CDM Regulations - Frequently asked questions
Architect performing CDM Coordinator duties fined after failure risked workers lives
When a company or individual takes on the role of CDM Coordinator they have a clear and defined role under the regulations. Further to this they must also be highly competent not just in construction but in health and safety practice. In this situation the CDM Coordinator was anything but competent and the workers employed on the project, members of the public and the contractors employed to complete the works - they failed to pass on information which would have put all of these people and the end users of the building at serious risk from asbestos exposure.
Asbestos insulation board (or AIB as it is often referred to) requires a licensed removal contractor due to the high levels of blue and brow asbestos it typically contains. The presence of AIB was clearly identified in the survey but, critically, had not been passed onto others in the construction process - a key duty placed on the CDM Coordinator.
For more information read the HSE press release below;
An architects' practice has been prosecuted after builders were potentially exposed to dangerous asbestos fibres during construction work at Aberystwyth Rugby Club in Mid Wales.
Aberystwyth Magistrates today (4 February) heard that Dilwyn Roberts Penseiri/Architects Ltd failed to pass on vital information about the presence of asbestos insulation board to builders before they removed soffits from an end wall at the clubhouse in January 2012.
The situation came to light during a routine inspection of the work by a Health and Safety Executive (HSE) inspector, who found remains of damaged asbestos insulation boards on the gable end of the clubhouse. A subsequent HSE investigation found that Dilwyn Roberts Penseiri/Architects Ltd had been appointed to design and oversee the work at the clubhouse and to act as the Construction, Design and Management Co-ordinator for the project.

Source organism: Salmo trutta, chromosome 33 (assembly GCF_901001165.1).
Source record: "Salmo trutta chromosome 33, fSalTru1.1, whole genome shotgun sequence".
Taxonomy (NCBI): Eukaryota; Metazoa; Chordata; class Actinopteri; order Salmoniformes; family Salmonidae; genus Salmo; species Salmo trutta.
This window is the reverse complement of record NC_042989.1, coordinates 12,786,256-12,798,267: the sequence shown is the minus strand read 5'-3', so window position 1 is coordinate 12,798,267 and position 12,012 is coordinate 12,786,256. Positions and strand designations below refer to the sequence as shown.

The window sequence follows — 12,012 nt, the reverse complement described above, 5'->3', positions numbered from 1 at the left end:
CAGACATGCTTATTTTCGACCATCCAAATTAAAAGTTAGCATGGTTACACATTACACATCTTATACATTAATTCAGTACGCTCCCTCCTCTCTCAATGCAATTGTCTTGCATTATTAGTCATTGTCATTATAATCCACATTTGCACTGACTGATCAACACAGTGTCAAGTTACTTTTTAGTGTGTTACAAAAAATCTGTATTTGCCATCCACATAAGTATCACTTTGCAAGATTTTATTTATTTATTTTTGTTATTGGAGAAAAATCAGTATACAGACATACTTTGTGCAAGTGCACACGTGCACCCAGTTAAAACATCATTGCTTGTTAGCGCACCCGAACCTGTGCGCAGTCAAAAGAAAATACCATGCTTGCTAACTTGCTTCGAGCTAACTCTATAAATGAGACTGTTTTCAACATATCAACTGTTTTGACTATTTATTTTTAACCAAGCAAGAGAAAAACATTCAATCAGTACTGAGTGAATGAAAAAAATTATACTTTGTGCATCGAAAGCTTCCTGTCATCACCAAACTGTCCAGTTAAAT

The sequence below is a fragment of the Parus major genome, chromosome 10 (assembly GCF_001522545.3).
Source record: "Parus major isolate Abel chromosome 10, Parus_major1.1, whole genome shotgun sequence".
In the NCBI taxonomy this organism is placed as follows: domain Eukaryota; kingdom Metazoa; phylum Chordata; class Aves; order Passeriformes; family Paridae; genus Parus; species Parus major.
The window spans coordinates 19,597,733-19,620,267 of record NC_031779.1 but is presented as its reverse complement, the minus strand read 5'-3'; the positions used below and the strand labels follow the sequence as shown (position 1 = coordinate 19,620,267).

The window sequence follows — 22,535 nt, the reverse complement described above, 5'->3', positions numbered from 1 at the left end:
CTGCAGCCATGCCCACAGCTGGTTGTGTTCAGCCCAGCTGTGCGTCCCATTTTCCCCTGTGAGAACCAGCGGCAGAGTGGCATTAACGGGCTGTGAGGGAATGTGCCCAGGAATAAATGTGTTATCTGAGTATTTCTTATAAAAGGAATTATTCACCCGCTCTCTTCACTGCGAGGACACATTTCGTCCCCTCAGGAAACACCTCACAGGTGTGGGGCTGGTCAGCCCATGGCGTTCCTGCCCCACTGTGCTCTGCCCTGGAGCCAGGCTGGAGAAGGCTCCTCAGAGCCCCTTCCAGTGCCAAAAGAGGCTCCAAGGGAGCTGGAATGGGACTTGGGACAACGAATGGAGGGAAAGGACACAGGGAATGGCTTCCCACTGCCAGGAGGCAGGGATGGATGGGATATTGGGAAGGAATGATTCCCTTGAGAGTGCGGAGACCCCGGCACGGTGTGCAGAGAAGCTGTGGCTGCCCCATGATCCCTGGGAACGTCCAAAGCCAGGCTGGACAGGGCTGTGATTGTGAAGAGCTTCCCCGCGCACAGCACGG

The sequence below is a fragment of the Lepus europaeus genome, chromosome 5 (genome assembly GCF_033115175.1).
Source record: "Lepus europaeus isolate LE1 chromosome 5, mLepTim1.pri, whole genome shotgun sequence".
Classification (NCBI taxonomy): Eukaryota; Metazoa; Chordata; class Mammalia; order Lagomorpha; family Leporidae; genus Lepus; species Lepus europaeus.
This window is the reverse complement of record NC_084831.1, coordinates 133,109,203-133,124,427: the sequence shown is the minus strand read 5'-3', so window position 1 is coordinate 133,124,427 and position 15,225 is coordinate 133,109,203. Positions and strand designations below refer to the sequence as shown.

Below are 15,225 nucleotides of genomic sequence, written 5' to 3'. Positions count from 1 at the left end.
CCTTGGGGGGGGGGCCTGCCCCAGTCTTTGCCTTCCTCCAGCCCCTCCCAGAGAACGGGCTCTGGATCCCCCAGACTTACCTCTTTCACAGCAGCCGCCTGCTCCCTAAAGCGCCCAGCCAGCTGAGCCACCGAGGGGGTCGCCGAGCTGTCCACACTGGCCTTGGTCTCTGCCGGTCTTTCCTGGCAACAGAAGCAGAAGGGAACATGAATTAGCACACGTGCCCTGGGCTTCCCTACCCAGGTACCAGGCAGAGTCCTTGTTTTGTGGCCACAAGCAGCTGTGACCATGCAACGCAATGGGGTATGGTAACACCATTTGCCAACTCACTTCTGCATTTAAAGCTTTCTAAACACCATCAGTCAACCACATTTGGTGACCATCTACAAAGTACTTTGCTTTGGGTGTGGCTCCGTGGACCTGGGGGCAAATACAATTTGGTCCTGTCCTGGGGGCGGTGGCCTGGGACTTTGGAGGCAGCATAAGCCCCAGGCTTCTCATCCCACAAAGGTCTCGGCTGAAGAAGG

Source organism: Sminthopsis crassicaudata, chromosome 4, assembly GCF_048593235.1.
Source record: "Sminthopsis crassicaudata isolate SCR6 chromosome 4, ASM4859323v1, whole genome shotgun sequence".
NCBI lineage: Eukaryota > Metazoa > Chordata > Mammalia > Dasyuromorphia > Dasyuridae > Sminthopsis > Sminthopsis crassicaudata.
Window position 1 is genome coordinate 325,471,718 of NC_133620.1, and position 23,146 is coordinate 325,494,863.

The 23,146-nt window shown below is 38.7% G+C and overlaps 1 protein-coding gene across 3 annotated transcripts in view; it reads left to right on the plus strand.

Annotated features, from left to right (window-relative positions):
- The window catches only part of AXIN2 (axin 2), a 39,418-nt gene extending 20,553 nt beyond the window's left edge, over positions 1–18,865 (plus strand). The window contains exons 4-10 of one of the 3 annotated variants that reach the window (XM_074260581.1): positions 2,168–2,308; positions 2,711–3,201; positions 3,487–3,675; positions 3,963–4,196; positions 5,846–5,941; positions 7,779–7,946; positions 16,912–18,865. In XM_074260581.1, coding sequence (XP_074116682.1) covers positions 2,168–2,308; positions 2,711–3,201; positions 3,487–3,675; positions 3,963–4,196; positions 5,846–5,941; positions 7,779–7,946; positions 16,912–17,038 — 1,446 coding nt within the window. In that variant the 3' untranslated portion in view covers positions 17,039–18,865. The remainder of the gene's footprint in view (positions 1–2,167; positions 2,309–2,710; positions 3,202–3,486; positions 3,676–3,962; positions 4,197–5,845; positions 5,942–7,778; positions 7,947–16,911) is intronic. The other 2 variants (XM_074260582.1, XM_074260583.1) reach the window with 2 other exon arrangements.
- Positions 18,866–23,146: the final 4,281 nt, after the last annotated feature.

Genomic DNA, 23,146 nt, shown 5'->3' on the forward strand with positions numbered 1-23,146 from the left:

Although an asbestos survey was commissioned by the rugby club and sent to the architects, this was never shown to the building contractors even though it clearly identified the presence of asbestos insulation board.
When the work was tendered in August 2011, the practice prepared the pre-construction information and advised that an asbestos survey had identified asbestos cement in the soffits, but failed to mention the asbestos insulating board. Unlike asbestos cement products, asbestos insulation board requires removal by licenced companies under strictly controlled conditions. In January 2012, the building contractor removed the soffits on the end wall but had not recognised the material as asbestos boards.
Dilwyn Roberts Penseiri/Architects Ltd of High Street, Newtown, Powys, pleaded guilty to a breach of Section 3(1) of The Health and Safety at Work etc Act 1974 and was fined £5,400 and ordered to pay £2,917 in costs.
HSE Inspector Phil Nicolle, speaking after the hearing, said:
"Construction Design and Management Co-ordinators are required to identify and collect pre-construction information for projects. It should contain all information relevant to the health and safety of people engaged in, affected by the work or using the building as a future workplace.
"Dilwyn Roberts Penseiri/Architects Ltd failed to pass on vital survey information, which they were aware of, resulting in a construction worker being exposed to asbestos fibres.
"Asbestos-related diseases kill more people than any other single work-related cause. The danger arises when asbestos fibres become airborne. They form a very fine dust. Breathing asbestos dust can cause serious damage to the lungs and cause cancer."